Hugging. It’s a phenomenon that is not only reserved for humans. All animals need physical contact. It’s hard to believe, but hugging is good for your health.
There’s a chemical called oxytocin that is released when humans hug. Oxytocin is a powerful hormone and a neurotransmitter in the brain. It is stimulated during sex, birth, and breast feeding. It has been found to be “crucial to how we form and maintain romantic relationships” according to Scientific American. It truly is the love hormone, or “love glue.” It makes us more sympathetic, supportive, and open with our feelings. Oxytocin causes us to trust each other. And it reduces stress. Why haven’t they started bottling and selling it?
Apparently, ten seconds of hugging can also lower your blood pressure. A study led by Dr. Karen Grewen found that “Greater partner support is linked to higher oxytocin levels for both men and women. However, the importance of oxytocin and its potentially cardio protective effects may be greater for women.” In addition, cuddling, as an extension of hugging, is beneficial to our health. But it also is a non-verbal way of telling our partner(s) that we care about them.
It is possible that we are hardwired differently when it comes to hugging. An oxytocin receptor gene is responsible for the ways in which we interact with others. The receptor has two versions – “A” and “G.” You could have two As, or an A and a G, and you wouldn’t be as quick to embrace others at a party or even your husband or wife. But if you have two Gs in your genetic make-up, you’d be hardwired to share the love.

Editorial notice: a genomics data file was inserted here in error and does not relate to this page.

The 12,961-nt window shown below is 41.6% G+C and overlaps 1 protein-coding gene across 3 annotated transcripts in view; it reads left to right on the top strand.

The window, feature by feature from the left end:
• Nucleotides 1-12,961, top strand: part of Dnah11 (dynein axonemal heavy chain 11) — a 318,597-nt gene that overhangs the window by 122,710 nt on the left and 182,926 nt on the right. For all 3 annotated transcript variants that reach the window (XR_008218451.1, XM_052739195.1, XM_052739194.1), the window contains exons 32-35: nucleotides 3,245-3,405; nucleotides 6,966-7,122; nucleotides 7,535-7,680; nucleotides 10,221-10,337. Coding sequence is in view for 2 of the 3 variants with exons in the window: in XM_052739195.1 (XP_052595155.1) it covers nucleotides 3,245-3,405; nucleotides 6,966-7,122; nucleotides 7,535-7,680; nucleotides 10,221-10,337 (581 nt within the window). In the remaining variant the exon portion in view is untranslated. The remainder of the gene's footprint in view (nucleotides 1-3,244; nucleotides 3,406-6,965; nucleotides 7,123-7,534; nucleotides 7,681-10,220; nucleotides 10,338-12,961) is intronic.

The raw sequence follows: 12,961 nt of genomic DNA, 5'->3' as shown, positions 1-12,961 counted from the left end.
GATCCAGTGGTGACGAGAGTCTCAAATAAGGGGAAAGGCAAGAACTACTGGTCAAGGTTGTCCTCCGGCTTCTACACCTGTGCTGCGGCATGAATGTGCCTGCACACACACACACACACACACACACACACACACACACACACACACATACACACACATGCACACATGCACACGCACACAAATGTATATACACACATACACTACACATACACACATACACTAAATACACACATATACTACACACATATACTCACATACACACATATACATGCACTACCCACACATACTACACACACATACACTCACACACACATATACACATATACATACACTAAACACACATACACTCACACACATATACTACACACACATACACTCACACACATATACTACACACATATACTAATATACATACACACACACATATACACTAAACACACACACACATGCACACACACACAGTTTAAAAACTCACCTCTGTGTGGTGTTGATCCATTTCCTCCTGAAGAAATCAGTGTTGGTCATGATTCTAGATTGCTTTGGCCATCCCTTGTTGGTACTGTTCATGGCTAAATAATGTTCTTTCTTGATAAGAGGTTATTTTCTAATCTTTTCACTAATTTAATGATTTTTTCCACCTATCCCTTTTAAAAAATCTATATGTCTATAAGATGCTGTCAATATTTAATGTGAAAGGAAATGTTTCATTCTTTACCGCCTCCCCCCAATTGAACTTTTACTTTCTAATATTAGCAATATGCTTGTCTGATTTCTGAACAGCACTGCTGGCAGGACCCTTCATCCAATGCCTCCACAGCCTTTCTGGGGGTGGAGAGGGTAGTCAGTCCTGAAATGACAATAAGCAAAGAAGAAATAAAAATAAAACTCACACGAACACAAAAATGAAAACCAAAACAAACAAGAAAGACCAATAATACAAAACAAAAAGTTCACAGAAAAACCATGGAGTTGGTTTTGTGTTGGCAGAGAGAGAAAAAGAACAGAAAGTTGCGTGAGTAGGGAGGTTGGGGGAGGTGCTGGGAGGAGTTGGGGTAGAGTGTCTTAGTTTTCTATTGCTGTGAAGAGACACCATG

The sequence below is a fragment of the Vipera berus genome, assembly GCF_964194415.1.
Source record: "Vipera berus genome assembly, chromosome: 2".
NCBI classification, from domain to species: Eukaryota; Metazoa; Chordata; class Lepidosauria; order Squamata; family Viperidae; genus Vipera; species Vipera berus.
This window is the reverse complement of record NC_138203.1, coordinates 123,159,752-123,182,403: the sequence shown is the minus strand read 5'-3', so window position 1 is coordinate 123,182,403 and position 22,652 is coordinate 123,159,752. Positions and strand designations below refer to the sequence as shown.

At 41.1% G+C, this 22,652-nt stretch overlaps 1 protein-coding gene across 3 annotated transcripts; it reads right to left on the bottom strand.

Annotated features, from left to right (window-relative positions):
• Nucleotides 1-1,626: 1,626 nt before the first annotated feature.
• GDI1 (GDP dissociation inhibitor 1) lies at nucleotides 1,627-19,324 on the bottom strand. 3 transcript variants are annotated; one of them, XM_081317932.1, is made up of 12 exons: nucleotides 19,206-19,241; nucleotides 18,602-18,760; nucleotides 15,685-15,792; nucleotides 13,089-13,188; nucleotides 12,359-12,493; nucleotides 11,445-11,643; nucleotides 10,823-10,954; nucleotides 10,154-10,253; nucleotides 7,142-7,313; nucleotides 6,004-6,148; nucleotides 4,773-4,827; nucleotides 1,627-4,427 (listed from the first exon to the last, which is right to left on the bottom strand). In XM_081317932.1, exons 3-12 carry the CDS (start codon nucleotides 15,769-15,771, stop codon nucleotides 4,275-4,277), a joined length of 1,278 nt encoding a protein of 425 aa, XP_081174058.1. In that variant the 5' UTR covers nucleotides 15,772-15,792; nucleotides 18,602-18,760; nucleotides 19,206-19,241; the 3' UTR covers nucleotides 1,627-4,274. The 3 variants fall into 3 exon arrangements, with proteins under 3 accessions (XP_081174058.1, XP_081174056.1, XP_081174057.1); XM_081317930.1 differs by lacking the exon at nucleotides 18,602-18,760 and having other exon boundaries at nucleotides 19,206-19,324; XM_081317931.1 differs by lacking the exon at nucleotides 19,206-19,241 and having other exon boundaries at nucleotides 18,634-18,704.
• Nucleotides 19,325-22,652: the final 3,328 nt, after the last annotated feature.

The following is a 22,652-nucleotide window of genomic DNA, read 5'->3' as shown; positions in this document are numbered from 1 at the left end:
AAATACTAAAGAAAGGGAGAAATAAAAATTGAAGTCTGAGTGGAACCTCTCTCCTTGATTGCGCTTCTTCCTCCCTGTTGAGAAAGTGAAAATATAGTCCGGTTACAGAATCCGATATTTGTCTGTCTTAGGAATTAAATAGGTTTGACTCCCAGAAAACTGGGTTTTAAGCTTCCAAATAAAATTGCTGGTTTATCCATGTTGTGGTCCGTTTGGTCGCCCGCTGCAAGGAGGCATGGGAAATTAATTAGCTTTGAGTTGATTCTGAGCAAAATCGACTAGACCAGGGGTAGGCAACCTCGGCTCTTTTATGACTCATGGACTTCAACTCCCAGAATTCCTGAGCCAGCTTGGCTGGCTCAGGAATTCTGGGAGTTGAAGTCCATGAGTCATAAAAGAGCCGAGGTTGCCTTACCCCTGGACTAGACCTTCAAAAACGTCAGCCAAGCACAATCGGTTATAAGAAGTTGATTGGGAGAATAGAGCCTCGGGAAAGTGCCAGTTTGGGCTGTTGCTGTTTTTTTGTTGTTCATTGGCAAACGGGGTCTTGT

With this relatively new information, hugging is also being used to make a quick buck. Hugging and cuddling workshops have been appearing in a city near you. Cuddle Party, based in Alabama, posits that “Though touch is natural, the skills that make it welcome and enjoyable have to be learned.” There are many people who were not cuddled or hugged enough as children, and according to Letitia Ho, a developmental pediatrician, “Hugging is a gesture of affirmation, appreciation, and acknowledgment. […] A child who is hugged often acquires a positive self-concept, whereas a child who is hug-starved or doesn’t receive any other form of affirmation at home will start asking ‘Am I loved here?'” It stands to reason that adults who were not hugged enough as children will have problems being affectionate as they grow older. These Cuddle Parties could combat this problem – for $20 a pop. While I don’t disagree with the fact that people need to learn about boundaries and communication, a Cuddle Party seems to be a rather forced way to foster this, especially when it costs money.
The fact of the matter is – hugging is good. It brings us closer, creates trust, and is even fun. I think everyone could strive to include more hugs in their days…But maybe ask people’s permission first.
***This post is part of the Blogging from A-Z April challenge. Starting with A, every post in April will be about a topic starting with a letter of the alphabet, consecutively. For more information, please visit the official page.***